Talking about people, who are making things happen in the Islamic Music industry, Alhaja Rukayat Gawat is definitely in the frontline. The woman of substance started singing about 23 years ago, when she was in primary school. Success was bestowed on her about 6 years ago when she released some hit albums. As she has never rested on her oars, Rukayat emerged number one Female Islamic singer, a profile she has been coveting in the last 2 years and she has not failed to keep up the momentum till now. Recently, the sonorous-voiced singer paid a visit to City People for a round-table interview, which was coordinated by City People’s Publisher, SEYE KEHINDE, and our Movie Reporter, GBOLAHAN ADETAYO. The singer, however, explained to us how the journey started for her 23 years ago among other interesting stories you need to know about her. Excerpts:
Most of your albums are colabos, why?
The essence is to pass messages through collabos, most of my jobs are family centered and via collabos, we can really dramatise to people the essence of family. The need for a family to be together and the rest. So, I use drama in my music to pass the message and drama isn’t something a person can solely do.
Why are your albums always centered on family or are you using experience in your marriage to teach people lessons of life?
It is not because I have issues in my marriage or I am a saint, I just think that most of the problems that happen in marriages need to be touched and reviewed so as to educate our patrons or the people of the world in general.
…. And what has been the reactions of the public to your albums?
I really appreciate God for the level of acceptance they’ve recorded, most especially the comments I received after the release of my albums. Some people would call to tell me that through my music, they have been able to solve some the problems dogging their unions. I am always happy when I get positive responses from my fans about my album, that means we are making sense. When I released an album entitled: Ogbe Okan, a story of a family visited by armed robbers with the primary objective of killing the husband, but later suggested sparing the man’s life if his wife allows them to have a nice time with her. Without consulting the husband, the wife allowed them because she never wanted her husband to be a victim of untimely death. Eventually, the man told her to pack out of the house. Now, she did the unusual because she needed to send message across to homes and families that it is only what you discuss with outsiders that they would know. That there are so many things within your family, which nobody would know, if they are not exposed and your marriage would not break, and more importantly the essence of love is tied to resolving your differences without an outsider’s interference. I treat love in most of my albums. If checked, Ogbe Okan, Alao Jowu Jowu and Agboko Lori, you would observe the essence of love. I talk about family values. Husband must learn to tolerate his wife and the wife needs to know how to respect her man also. The first day I released my first collabo album, I recorded so many missed calls and that showed that people enjoyed it. Now, I receive invitations across the world to perform, that shows that the collabos are really accepted and people are really reacting to them in positive ways.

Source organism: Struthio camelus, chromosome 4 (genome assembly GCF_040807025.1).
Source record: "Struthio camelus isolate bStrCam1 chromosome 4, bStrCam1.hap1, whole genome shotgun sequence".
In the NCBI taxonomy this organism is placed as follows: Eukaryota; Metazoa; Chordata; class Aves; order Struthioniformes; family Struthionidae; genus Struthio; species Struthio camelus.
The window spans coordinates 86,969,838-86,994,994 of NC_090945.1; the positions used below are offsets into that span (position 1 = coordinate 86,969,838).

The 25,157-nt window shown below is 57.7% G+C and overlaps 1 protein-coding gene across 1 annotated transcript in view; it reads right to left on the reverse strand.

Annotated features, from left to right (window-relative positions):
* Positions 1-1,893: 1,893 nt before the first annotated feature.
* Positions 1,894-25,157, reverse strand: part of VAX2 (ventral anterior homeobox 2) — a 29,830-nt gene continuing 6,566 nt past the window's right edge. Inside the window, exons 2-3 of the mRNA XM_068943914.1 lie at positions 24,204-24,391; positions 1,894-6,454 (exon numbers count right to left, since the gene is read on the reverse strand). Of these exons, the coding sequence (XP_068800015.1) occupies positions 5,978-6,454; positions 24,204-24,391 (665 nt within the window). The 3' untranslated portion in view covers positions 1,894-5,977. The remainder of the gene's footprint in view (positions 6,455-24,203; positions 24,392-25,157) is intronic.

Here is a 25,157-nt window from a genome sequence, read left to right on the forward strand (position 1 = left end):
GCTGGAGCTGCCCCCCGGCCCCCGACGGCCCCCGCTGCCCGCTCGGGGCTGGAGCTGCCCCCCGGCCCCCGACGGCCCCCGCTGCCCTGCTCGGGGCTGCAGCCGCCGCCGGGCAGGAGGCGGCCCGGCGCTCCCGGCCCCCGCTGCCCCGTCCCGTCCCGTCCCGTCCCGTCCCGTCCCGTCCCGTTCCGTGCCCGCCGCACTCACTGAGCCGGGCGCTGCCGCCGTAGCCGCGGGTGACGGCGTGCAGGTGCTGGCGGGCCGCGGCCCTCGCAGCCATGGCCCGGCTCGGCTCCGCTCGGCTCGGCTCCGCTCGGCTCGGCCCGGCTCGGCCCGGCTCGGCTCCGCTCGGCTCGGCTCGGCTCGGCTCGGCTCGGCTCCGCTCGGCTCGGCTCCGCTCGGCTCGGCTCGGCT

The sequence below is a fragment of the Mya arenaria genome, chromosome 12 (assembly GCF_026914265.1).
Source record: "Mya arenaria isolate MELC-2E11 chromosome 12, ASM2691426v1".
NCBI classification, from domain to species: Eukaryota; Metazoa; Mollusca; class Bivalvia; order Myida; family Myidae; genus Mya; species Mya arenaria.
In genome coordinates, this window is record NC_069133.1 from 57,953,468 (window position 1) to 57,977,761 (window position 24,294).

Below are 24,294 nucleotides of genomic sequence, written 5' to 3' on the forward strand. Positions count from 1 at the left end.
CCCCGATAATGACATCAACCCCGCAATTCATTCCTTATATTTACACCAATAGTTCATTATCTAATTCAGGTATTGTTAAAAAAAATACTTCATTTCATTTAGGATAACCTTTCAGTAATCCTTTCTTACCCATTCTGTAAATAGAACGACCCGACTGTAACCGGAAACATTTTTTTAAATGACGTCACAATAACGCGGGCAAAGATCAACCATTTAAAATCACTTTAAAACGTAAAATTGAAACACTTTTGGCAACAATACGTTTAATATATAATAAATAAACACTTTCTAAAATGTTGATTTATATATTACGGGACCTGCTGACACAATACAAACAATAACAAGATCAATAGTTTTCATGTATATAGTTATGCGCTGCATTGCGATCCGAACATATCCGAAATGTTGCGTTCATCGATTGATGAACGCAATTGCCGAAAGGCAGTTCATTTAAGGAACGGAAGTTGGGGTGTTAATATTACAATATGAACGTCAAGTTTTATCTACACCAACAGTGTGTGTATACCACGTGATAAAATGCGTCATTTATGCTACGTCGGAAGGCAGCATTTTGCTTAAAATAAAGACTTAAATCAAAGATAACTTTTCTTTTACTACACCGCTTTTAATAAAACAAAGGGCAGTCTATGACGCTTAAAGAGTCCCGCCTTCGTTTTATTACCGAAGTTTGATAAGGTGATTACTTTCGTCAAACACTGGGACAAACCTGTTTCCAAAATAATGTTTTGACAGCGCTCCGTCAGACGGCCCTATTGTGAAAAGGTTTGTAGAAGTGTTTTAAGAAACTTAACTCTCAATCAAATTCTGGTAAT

Don’t you get calls from. the public, accusing you of exposing their secrets?
I received so many calls. In fact, there was a lady, who placed a call to me to say it was as if I was narrating her story. The essence of the job is to build perfect homes not to break it. When you build a story, you should be able to build it in way that people will learn from it and that is what I have been able to do.
Share with us the challenges you faced in making all these dreams a success?
I don’t think I have any challenge from outside the industry but within, my colleagues, whom we came out the same time, I face many challenges from. Away from those ones, I have no challenge.
As a corporate man, how supportive is your husband to your career?
When my husband and I met on stage performing, he promised me that he was going to stand by me all the days of my life. ‘This is what you said you want and you are happy doing it. Don’t worry, I will be 100% in support of it’, and since then, he has been very supportive. Sometimes, when I am not at home especially when I go to location, where I spend days, he understands that I am at work. I don’t have any problem with him. I am the type, who doesn’t discuss her family matters on the pages of newspapers; so, let’s move on to other questions.
How was your growing up like?
I grew up on Lagos Island, precisely at Oke Popo Area and growing up for me was very challenging in terms of having a personality as Alhaji Aremu Gawat as a father and you know my father was very strict. I am the type that wants to do things the way I love it, but my dad would say CAPITAL NO. I have to do everything according Islamic injunctions. Right from my youth, my father inculcated fear of God and Islam in us. My father was always telling me about Quran and he brought us up to be addicted to Islam. Glory be to God, all his efforts on me are not in vain and that is the reflection you observe in what I do now. That is why I love my father so much. You were part of my father’s remembrance event last year and we organised almost the same thing this year as well. For the remaining time of my life, I would consistently be remembering him for the good things he did in my life.